except the blossoms. They all bloom.

Much like love and hate do.


Erin’s “The Falling of Rain”

Always there is rain after rain waiting to flood.

A million raindrops falling onto


The vibrant green grass, leaving its

Diamond glitter. My yard is the store.


Today I woke up to the power of rain,

The beauty of what’s missing- the sun


The sun hiding behind the clouds,

While the rain falls to the ground.


I am a fool. Even as grass grows stronger

They still break. I feed the gaping mouths of the mower


With their remains. All this time I was waiting

For the sun to shine above us,


But really I was waiting for you to apologize.

It was a feeling fluttering inside me,


An overcast, a hurricane of the sadness,

How I had mistaken it for happiness.


I can forgive the weather,

The mud and puddles,


But with you there is no forgiveness.

Only forgetting. Only the lawn not being mowed


And weeds dancing in the wind.

Nothing is ever easy or true


Except the rain. It floods.

Dependable as a season.


Carter’s “The Roasting of Rays”

Always there is sun, causing shimmering

simmering light. The kids swimming in


their phony, periwinkle, plastic pools.  Teen

girls sitting in the sun. Adults too busy


working to have any fun.  

Rays of really resplendent radiance running to the earth.


Creamy clouds crawling cross the sky,  

relieving the sun with a relaxing rest.


High schoolers sleeping in late in their

calming, comfy cots.  Messing with their


perfect phones, proudly pretending to know pleasure,

but knowing nothing but pessimistic pain.


Summer showing nothing but somber sadness,

feeling sorry, yet showing nothing.


High school students submit to the sorrow of school.

Summer is stopping.


Sadie’s “The King of the Mountain”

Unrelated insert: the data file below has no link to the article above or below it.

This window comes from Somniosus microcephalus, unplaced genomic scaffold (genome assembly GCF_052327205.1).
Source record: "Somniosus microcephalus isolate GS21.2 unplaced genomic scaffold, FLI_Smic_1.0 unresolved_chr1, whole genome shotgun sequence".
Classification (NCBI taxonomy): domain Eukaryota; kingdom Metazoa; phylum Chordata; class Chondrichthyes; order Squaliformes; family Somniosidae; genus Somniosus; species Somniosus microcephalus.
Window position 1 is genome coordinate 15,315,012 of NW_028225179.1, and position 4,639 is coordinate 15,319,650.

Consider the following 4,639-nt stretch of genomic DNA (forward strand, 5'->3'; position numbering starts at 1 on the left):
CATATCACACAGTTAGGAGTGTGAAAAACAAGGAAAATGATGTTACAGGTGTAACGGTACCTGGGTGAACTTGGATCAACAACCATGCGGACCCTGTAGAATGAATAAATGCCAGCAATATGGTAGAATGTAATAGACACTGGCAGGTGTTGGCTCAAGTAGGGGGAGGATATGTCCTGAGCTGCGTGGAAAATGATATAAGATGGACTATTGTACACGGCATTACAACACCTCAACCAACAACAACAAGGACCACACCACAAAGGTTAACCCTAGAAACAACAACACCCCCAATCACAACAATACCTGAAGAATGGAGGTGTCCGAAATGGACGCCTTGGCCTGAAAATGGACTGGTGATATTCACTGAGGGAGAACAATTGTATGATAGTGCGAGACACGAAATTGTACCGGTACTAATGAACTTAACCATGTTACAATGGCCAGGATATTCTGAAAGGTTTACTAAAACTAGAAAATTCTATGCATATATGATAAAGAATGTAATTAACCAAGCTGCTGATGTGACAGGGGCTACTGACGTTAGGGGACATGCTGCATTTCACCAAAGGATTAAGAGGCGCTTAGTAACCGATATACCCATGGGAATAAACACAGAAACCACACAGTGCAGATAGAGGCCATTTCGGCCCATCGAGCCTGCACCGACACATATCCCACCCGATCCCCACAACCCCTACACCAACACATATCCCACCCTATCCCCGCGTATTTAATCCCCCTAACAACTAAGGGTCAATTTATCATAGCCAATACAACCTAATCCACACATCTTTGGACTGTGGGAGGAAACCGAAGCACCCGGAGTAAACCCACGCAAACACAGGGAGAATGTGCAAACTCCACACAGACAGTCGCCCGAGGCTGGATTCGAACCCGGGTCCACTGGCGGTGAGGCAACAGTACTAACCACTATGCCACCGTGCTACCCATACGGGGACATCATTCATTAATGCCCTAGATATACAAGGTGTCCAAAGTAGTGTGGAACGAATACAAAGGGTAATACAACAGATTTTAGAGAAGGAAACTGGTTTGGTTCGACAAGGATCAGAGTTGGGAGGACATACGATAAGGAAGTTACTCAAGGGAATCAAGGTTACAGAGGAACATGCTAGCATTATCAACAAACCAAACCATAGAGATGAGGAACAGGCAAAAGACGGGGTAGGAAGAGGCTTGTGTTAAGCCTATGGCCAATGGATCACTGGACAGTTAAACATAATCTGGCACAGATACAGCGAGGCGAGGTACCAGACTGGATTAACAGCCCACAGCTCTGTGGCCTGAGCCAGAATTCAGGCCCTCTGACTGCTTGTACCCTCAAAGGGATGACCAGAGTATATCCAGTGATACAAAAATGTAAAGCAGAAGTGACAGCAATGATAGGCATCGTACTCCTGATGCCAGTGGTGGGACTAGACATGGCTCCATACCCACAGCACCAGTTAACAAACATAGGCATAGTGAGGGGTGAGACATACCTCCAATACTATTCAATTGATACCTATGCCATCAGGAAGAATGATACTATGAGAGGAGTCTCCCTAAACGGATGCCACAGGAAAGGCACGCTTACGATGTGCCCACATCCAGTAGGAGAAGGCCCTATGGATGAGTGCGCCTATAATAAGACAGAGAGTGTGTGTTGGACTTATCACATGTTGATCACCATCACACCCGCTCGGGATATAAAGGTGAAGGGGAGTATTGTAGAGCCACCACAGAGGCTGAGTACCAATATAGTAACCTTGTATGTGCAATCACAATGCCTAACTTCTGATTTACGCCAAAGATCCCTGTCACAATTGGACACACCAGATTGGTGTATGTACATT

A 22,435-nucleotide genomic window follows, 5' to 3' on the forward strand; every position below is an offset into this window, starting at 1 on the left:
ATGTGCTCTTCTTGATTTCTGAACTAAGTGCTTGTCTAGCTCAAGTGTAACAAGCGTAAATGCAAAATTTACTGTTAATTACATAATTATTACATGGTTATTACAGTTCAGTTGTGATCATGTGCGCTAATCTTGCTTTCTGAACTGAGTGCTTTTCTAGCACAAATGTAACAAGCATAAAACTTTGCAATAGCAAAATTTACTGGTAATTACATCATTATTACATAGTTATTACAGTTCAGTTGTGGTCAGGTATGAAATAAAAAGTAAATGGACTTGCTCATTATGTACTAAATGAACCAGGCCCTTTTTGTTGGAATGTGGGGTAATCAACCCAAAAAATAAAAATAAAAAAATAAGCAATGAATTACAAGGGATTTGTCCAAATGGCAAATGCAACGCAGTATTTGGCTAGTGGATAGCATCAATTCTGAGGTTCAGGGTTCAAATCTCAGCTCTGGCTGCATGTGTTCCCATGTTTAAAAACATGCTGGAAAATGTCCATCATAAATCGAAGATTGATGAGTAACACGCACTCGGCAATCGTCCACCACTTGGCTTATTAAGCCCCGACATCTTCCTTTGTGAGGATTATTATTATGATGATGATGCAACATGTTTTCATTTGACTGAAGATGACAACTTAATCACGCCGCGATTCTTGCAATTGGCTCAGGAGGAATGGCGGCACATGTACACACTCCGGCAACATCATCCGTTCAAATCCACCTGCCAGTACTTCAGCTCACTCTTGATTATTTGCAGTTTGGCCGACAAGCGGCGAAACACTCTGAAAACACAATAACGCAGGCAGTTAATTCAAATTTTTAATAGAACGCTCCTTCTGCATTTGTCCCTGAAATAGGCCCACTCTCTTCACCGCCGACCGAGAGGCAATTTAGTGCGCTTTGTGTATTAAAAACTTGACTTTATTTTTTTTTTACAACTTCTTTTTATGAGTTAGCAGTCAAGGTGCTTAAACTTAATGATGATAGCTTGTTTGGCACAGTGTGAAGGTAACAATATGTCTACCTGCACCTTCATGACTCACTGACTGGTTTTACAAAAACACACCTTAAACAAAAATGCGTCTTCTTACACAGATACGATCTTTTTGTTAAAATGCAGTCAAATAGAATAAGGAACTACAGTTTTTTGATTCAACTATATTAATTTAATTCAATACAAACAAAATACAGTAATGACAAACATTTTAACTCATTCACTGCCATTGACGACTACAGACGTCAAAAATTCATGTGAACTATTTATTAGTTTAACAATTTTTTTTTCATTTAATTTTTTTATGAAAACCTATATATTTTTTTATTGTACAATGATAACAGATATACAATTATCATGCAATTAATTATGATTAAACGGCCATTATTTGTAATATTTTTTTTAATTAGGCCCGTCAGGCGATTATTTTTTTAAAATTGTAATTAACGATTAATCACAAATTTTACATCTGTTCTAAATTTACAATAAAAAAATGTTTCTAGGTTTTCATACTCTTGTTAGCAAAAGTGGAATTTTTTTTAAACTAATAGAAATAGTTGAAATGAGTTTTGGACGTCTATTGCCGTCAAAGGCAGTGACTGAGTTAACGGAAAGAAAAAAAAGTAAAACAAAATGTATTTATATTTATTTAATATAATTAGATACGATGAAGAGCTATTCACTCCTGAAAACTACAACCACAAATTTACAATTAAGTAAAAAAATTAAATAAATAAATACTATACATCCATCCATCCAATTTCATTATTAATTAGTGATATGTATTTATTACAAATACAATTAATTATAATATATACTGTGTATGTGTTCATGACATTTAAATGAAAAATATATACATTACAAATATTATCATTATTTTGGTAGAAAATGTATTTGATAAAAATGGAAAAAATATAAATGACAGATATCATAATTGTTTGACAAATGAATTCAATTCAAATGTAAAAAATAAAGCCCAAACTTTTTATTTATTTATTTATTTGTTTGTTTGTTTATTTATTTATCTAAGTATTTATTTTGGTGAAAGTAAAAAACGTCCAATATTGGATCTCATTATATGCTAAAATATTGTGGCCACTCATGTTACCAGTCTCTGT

Birds let out their cheerful song

into the warm throne room. Golden petals


filled the empty comforting air. These flowers

have been blooming since the prince died.


Today he thinks of who he all lost

all those years ago because of the humans.


Water flowed from his watering can,

mimicking the tears his family shed


all those long, painful years ago. He felt

empty as he thought of his once perfect family.


He’s a fool. Even as hope dwindled in the monsters,

he pledged war against the humans.


The very creatures that trapped him and his people,

were also going to free them


with their strong souls. All this time he was praying

that no more humans would fall down,


but really he was praying to free his people.

It was a sorrowing feeling that devoured him,


like his heart was butterscotch cinnamon pie.

How he wished for his former life.


He could forgive his wife for leaving him,

the humans who killed his children,


but with himself there was no forgiveness.

Only blame. Only his golden flowers


And chirping birds to comfort him.

Nothing is ever whole or complete,

Dreams they complicate my life

Last night I dreamed of dust and distant thunder.

Summer dust shuffling into openings, settling onto all inert objects.

Dust as solar tears;

When your tear ducts dry, you suffer.

Last night I woke and did not cry;

I woke and heard the rain drip, descanting into the darkness.

Last night I slept and wished for more.

As with eating, we have forgotten how to sleep, two fundamental acts of living:

We complicate what should be simple & simplify what should be complicated.

Last night I woke and saw intruding headlights.

As a child, I needed light to sleep—

Now our days and nights slip the grout and become a seep:

I wake without waking and sleep without sleeping, drowsing through the deep.